I had fond memories of the faculty club from my undergraduate days at Penn. In those days the Faculty Club represented free lunches and networking opportunities. Professors always seemed to have some idea about what I could be doing.
Of course, sometimes the Faculty Club was still like that, except with me in the role of professor and some fresh-eyed undergraduate looking for an opportunity.
But more often it was meetings like this. Where one person owed the other a favor or one person had something to request of the other.
“Can I ask you something?”
“Why are you running?”
There was no pause, just a toothy grin that took me back fifteen years.
“This is what we always dreamed about. You know, the speeches, the campaigning.”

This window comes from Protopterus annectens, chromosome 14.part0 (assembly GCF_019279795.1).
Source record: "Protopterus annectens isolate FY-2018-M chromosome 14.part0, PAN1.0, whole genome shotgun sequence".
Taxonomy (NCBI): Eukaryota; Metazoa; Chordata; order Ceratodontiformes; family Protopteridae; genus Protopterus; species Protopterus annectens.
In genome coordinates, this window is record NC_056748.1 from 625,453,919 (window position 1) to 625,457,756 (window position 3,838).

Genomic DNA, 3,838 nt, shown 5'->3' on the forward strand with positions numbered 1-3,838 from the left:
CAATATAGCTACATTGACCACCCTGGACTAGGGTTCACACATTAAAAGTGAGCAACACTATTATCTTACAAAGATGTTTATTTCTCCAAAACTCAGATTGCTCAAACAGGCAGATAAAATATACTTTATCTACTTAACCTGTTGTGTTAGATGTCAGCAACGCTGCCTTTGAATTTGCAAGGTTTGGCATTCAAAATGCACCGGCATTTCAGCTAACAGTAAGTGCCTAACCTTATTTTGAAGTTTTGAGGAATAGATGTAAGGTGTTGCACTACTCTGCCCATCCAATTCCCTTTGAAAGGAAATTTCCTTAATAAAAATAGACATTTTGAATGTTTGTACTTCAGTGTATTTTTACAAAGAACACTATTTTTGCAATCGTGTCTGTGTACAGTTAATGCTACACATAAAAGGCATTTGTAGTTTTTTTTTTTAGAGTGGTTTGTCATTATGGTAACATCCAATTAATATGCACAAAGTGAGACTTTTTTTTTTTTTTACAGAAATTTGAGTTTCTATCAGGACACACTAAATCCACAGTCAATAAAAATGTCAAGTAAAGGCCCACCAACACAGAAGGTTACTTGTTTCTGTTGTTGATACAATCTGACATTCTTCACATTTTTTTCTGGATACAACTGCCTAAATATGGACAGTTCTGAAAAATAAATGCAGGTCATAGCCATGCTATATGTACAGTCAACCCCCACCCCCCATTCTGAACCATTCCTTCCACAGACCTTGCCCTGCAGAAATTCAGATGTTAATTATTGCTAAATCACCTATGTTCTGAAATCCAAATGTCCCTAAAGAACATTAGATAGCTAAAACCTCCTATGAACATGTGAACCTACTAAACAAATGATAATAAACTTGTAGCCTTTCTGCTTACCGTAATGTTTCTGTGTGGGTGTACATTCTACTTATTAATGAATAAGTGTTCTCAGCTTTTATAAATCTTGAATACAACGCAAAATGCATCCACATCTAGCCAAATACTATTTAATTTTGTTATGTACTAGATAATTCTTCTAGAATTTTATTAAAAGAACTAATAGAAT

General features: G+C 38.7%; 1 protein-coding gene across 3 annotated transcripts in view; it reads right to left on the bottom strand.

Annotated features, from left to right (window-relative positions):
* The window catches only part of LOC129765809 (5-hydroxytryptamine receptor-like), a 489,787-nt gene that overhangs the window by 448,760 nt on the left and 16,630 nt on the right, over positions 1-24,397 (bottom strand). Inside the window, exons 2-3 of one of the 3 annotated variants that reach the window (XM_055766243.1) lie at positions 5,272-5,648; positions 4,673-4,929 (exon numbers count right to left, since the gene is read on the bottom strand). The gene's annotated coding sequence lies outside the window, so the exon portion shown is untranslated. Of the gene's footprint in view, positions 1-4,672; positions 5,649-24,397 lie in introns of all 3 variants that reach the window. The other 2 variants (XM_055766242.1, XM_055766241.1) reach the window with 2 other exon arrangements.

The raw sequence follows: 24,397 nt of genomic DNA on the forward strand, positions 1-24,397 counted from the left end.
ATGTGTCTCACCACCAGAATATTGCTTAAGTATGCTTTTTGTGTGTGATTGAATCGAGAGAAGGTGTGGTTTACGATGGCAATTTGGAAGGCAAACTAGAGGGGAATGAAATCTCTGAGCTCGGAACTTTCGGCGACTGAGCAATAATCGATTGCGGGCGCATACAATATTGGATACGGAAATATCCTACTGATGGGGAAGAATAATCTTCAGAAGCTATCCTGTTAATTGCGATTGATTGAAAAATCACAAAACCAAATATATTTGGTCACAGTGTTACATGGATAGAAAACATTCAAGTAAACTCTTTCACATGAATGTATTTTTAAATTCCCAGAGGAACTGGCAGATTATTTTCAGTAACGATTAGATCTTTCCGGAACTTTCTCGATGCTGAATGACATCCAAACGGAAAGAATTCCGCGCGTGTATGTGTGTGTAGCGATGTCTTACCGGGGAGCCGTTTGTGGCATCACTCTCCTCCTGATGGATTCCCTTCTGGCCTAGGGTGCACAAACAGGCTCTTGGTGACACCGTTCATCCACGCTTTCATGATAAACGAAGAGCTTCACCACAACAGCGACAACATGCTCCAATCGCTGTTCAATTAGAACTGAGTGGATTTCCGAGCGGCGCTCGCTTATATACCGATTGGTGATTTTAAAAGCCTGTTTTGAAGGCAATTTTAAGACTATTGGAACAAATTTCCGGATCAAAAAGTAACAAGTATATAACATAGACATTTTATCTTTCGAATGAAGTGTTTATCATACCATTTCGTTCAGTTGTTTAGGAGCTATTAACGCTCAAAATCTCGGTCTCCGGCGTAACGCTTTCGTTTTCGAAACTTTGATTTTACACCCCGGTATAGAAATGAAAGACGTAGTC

The word he left out was celebrity.
“What about when you get in office?” I asked slowly, trying not to get sucked in by his enthusiasm.
“I have some ideas.” He answered unconvincingly.
“Well, I think there are some really wasteful areas of the military, and as an ex-army guy, I have some credibility on that.”
“Well, I don’t like our carrot and stick approach to foreign policy. I think we can use PR, exchange programs, trade to bring American values where diplomacy can’t go.”
I tried to act disinterested, even stark, but I could feel a little excitement rising into my throat. But I had to get more out of him.
His face fell. He looked at me hard for a second before answering.
“Ok, so I haven’t really filled out the domestic side of my platform yet,” he cracked a smile, “that was always kind of your thing anyway.”
He was picking up steam now, as he continued, “Think of it this way; I’m the face, but you get the opportunity you always wanted. You can craft an agenda without the consequences. You won’t get the scrutiny of running, and if the platform flops, you can always say you were pushing mine.”
The trap had been sprung.